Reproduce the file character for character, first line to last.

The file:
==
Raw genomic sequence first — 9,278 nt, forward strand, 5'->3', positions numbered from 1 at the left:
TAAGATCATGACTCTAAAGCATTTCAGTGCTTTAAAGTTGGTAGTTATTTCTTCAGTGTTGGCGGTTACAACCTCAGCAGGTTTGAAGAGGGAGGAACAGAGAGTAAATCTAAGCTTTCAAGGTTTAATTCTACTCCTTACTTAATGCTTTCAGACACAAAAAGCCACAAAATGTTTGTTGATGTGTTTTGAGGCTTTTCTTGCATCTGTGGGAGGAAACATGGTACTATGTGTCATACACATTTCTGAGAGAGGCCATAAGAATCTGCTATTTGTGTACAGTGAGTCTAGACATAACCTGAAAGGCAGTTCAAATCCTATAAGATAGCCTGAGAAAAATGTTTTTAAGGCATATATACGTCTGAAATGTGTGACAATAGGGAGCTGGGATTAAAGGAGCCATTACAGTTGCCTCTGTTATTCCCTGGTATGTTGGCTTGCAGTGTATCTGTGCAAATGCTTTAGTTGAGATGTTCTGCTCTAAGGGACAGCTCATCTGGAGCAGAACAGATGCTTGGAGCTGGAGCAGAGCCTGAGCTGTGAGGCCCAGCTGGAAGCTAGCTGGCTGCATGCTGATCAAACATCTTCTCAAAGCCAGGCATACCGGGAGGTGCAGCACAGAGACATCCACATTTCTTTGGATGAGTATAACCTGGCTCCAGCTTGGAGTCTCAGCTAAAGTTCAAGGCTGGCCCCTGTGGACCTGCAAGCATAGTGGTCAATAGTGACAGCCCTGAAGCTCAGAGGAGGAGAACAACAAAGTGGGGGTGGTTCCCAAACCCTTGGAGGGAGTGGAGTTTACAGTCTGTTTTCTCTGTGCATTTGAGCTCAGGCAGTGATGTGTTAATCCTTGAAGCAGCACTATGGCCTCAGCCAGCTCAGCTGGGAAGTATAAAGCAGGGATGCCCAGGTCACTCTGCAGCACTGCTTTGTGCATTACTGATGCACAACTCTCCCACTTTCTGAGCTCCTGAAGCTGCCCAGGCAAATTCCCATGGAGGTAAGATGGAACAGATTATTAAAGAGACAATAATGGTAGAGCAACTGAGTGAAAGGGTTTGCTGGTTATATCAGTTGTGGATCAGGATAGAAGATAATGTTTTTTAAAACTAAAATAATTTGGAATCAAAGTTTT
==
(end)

Raw genomic sequence first — 9,278 nt, forward strand, 5'->3', positions numbered from 1 at the left:
TAAGATCATGACTCTAAAGCATTTCAGTGCTTTAAAGTTGGTAGTTATTTCTTCAGTGTTGGCGGTTACAACCTCAGCAGGTTTGAAGAGGGAGGAACAGAGAGTAAATCTAAGCTTTCAAGGTTTAATTCTACTCCTTACTTAATGCTTTCAGACACAAAAAGCCACAAAATGTTTGTTGATGTGTTTTGAGGCTTTTCTTGCATCTGTGGGAGGAAACATGGTACTATGTGTCATACACATTTCTGAGAGAGGCCATAAGAATCTGCTATTTGTGTACAGTGAGTCTAGACATAACCTGAAAGGCAGTTCAAATCCTATAAGATAGCCTGAGAAAAATGTTTTTAAGGCATATATACGTCTGAAATGTGTGACAATAGGGAGCTGGGATTAAAGGAGCCATTACAGTTGCCTCTGTTATTCCCTGGTATGTTGGCTTGCAGTGTATCTGTGCAAATGCTTTAGTTGAGATGTTCTGCTCTAAGGGACAGCTCATCTGGAGCAGAACAGATGCTTGGAGCTGGAGCAGAGCCTGAGCTGTGAGGCCCAGCTGGAAGCTAGCTGGCTGCATGCTGATCAAACATCTTCTCAAAGCCAGGCATACCGGGAGGTGCAGCACAGAGACATCCACATTTCTTTGGATGAGTATAACCTGGCTCCAGCTTGGAGTCTCAGCTAAAGTTCAAGGCTGGCCCCTGTGGACCTGCAAGCATAGTGGTCAATAGTGACAGCCCTGAAGCTCAGAGGAGGAGAACAACAAAGTGGGGGTGGTTCCCAAACCCTTGGAGGGAGTGGAGTTTACAGTCTGTTTTCTCTGTGCATTTGAGCTCAGGCAGTGATGTGTTAATCCTTGAAGCAGCACTATGGCCTCAGCCAGCTCAGCTGGGAAGTATAAAGCAGGGATGCCCAGGTCACTCTGCAGCACTGCTTTGTGCATTACTGATGCACAACTCTCCCACTTTCTGAGCTCCTGAAGCTGCCCAGGCAAATTCCCATGGAGGTAAGATGGAACAGATTATTAAAGAGACAATAATGGTAGAGCAACTGAGTGAAAGGGTTTGCTGGTTATATCAGTTGTGGATCAGGATAGAAGATAATGTTTTTTAAAACTAAAATAATTTGGAATCAAAGTTTT